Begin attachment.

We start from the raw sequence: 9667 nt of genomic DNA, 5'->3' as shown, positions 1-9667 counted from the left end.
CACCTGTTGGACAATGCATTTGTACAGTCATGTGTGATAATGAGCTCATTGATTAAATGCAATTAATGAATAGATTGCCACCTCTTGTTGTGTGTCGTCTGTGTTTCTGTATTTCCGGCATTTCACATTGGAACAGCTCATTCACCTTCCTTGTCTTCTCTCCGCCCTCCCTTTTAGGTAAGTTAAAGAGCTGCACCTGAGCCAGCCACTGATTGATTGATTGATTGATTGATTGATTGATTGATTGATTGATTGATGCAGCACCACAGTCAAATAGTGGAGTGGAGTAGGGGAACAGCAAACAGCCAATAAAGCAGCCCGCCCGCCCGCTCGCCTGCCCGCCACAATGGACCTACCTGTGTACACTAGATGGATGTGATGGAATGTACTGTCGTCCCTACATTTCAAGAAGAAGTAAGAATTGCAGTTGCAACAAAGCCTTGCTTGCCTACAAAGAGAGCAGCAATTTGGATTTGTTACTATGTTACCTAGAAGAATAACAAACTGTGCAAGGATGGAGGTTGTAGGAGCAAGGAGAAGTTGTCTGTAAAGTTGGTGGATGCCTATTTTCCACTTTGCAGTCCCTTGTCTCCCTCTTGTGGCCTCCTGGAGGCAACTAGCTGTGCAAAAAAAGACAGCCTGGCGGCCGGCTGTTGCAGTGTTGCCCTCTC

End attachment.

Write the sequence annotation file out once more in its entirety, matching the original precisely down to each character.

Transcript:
We start from the raw sequence: 9667 nt of genomic DNA, 5'->3' as shown, positions 1-9667 counted from the left end.
CACCTGTTGGACAATGCATTTGTACAGTCATGTGTGATAATGAGCTCATTGATTAAATGCAATTAATGAATAGATTGCCACCTCTTGTTGTGTGTCGTCTGTGTTTCTGTATTTCCGGCATTTCACATTGGAACAGCTCATTCACCTTCCTTGTCTTCTCTCCGCCCTCCCTTTTAGGTAAGTTAAAGAGCTGCACCTGAGCCAGCCACTGATTGATTGATTGATTGATTGATTGATTGATTGATTGATTGATTGATGCAGCACCACAGTCAAATAGTGGAGTGGAGTAGGGGAACAGCAAACAGCCAATAAAGCAGCCCGCCCGCCCGCTCGCCTGCCCGCCACAATGGACCTACCTGTGTACACTAGATGGATGTGATGGAATGTACTGTCGTCCCTACATTTCAAGAAGAAGTAAGAATTGCAGTTGCAACAAAGCCTTGCTTGCCTACAAAGAGAGCAGCAATTTGGATTTGTTACTATGTTACCTAGAAGAATAACAAACTGTGCAAGGATGGAGGTTGTAGGAGCAAGGAGAAGTTGTCTGTAAAGTTGGTGGATGCCTATTTTCCACTTTGCAGTCCCTTGTCTCCCTCTTGTGGCCTCCTGGAGGCAACTAGCTGTGCAAAAAAAGACAGCCTGGCGGCCGGCTGTTGCAGTGTTGCCCTCTC